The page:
Bridging the generational digital divide

Posted on 15 Sep 2023

By Mitch Ziems

Shaping Connections03

Community leaders play a critical role in helping seniors grapple with the world of digital technology according to a new Australian study.

No matter who you are, there’s no overstating the importance of solid digital competency.

Whether it’s for shopping, socialising, health care or entertainment - or simply avoiding online telephone scams - the benefits of digital skills and knowledge are immense.

Yet many Australians still struggle with information and communication technology (ICT).

This is especially the case for older Australians, whose unique experiences define how they connect with digital technology and who they are willing to turn to for help to learn how to make the most of it.

New evidence from Shaping Connections – a research partnership between RMIT University’s School of Economics, Finance and Marketing and the University of the Third Age - reveals the people and social institutions, referred to as socialisation agents, who older adults are most likely to turn to for ICT knowledge.

The research has revealed the critical role community leaders such as education experts in TAFE's, Universities and social organisations such as computer clubs, must play in ensuring this knowledge is both relevant and helpful.

Unsurprisingly, older adults' most common socialisation agents are younger family members, particularly their children and grandchildren.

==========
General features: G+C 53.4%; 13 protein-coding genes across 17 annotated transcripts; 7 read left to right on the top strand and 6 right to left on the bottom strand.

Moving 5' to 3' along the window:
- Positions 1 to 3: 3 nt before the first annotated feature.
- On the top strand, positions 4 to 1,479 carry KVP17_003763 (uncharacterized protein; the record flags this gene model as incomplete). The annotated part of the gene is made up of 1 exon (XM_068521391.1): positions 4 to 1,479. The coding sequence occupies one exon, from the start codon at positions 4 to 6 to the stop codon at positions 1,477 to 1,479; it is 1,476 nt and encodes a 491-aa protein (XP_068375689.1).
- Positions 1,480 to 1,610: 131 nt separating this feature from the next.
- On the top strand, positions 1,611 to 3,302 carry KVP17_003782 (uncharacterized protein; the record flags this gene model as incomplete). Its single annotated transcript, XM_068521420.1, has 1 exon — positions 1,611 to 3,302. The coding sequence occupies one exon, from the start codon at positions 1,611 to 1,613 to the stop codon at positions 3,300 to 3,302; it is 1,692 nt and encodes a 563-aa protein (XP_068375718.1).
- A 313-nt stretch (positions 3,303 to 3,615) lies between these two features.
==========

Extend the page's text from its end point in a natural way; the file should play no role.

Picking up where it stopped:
They are the first port of call, not always because they are perceived to be experts but because of an expectation of reciprocity: "Older adults taught their offspring life skills and often felt that their offspring should return the favour and teach their parents."

Yet this expectation often brings complications.

Digital frustration

Participants in the study highlighted the frustration, embarrassment, and general lack of appreciation for the difference in skill levels that came with seeking help from family members.

“There is a big distance in technology [between parents and children], which is something I can’t say [to my children]”, said Muhammad (not his real name), 65, one of the study’s participants. “It’s embarrassing... because the children always think their father can do anything. Should do anything.”

This divide, the researchers say, is why additional socialisation agents, such as community leaders, are often responsible for providing seniors with the most relevant and valuable ICT knowledge.

“Family members play an important role in helping older adults deal with more immediate ICT concerns. However, the additional sources prepare them to be digital consumers, " explained Associate Professor Bernardo Figueiredo, one of the study's authors.

“In our interviews, participants frequently shared stories of children or grandchildren getting frustrated about having to show them something on their device multiple times without actually explaining what they were doing, or even making patronising or dismissive remarks based on stereotypes about the relationship between seniors and digital technology.

“So, when they seek support elsewhere, that’s often when they start to find true understanding.”